Gundlach, however, was one of the very few people who believed rates would stay low, especially with the Federal Reserve committed to keeping rates low with its loose monetary policy.

It’s important to note that U.S. Treasuries don’t have the lowest yields in the world. French and German government bonds have yields that are about 100 basis points lower than those of Treasuries. In other words, those European bonds actually make U.S. bonds look cheap, meaning that yields have room to go lower.

This will trend toward lower rates will eventually have to end, but neither GDP growth, inflation, or business lending justifies it at present.

2) From Josh Brown, he notes that correlations went up considerably with all risk assets in the last bitty panic.  Worth a read.  My two cents on the matter comes from my recent article, On the Recent Anxiety in High Yield Bonds, where I noted how much yieldy stocks got hit — much more than expected.  I suspect that some asset allocators with short-dated or small stop-loss trading rules began selling into the bitty panic, but that is just a guess.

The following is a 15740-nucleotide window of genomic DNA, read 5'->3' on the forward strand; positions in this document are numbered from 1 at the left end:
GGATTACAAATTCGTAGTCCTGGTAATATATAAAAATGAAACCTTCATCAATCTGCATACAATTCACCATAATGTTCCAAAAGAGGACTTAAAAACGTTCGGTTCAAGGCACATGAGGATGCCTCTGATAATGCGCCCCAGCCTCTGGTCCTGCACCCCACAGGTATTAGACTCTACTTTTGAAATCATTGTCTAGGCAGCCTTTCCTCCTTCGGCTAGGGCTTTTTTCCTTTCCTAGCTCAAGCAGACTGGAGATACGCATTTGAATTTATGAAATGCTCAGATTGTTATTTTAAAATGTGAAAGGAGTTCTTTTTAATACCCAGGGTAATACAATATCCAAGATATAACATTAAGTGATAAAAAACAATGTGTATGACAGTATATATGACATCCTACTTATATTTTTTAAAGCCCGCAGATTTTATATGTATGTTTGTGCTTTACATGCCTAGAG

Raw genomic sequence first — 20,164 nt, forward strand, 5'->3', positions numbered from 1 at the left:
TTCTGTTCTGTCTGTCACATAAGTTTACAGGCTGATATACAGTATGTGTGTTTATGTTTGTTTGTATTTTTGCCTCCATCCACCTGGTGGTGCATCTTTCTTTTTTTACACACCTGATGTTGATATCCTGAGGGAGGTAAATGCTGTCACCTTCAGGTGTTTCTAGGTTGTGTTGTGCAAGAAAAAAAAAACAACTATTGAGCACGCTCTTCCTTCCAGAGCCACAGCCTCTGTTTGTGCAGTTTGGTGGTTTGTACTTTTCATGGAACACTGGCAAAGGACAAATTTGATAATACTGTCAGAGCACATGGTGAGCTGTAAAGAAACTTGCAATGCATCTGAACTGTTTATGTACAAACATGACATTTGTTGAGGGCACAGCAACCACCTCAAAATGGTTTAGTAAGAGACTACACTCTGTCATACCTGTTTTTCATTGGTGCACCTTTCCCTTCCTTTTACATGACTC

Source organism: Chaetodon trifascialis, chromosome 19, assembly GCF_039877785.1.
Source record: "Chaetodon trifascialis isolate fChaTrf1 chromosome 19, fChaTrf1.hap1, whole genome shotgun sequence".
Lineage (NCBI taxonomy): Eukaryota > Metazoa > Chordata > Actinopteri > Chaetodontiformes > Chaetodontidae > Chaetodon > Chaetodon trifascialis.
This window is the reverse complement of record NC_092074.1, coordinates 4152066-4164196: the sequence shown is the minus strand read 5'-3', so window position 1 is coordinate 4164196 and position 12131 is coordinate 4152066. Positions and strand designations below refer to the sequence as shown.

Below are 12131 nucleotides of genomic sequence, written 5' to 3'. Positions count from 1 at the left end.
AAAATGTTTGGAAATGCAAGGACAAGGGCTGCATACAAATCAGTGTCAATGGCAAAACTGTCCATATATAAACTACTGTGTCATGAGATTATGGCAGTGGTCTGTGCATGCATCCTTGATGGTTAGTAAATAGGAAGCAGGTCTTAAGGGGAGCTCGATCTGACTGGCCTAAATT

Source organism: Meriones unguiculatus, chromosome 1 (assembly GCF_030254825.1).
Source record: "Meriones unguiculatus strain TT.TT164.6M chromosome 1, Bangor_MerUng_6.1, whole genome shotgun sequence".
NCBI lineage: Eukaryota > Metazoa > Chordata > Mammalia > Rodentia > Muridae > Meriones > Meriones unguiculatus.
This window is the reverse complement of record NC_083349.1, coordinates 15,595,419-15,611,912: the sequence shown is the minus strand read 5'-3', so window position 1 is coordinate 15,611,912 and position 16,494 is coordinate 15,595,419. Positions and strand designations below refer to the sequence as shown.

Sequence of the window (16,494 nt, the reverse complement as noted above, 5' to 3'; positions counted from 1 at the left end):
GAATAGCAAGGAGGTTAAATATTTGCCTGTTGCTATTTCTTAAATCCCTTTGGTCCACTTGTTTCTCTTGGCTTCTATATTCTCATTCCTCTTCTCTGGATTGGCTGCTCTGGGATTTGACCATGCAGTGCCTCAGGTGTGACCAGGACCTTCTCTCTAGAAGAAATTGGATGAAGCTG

3) That would help to explain the loss of liquidity in the bond market during the bitty panic.  This article from Tracy Alloway at the FT explores that topic.  One commenter asked:

Isn’t it a bit odd to say lots of people sold quickly *and* that there isn’t enough liquidity? 

Liquidity means a number of things.  In this situation, spreads widened enough that parties that wanted to sell had to give up price to do so, allowing the brokers more room to sell them to skittish buyers willing to commit funds.  Sellers were able to get trades done at unfavorable levels, but they were determined to get the trades done, and so they were done, and a lot of them.  Buyers probably had some spread target that they could easily achieve during the bitty panic, and so were willing to take on the bonds.  Having a balance sheet with slack is a great thing when others need liquidity now.

One other thing to note from the article is that it mentioned that retail investors now own 37% of credit, versus 29% in 2007, according to RBS. Also that investment funds has been able to buy all of the new corporate debt sold since 2008.

There’s more good stuff in the article including how “matrix pricing” may have influenced the selloff.  When spreads were so tight, it may not have taken a very large initial sale to make the estimated prices of other bonds trade down, particularly if the sales were of lower-rated, less-traded bonds.  Again, worth a read.

4) Regarding credit scores, three articles:

From the WSJ article: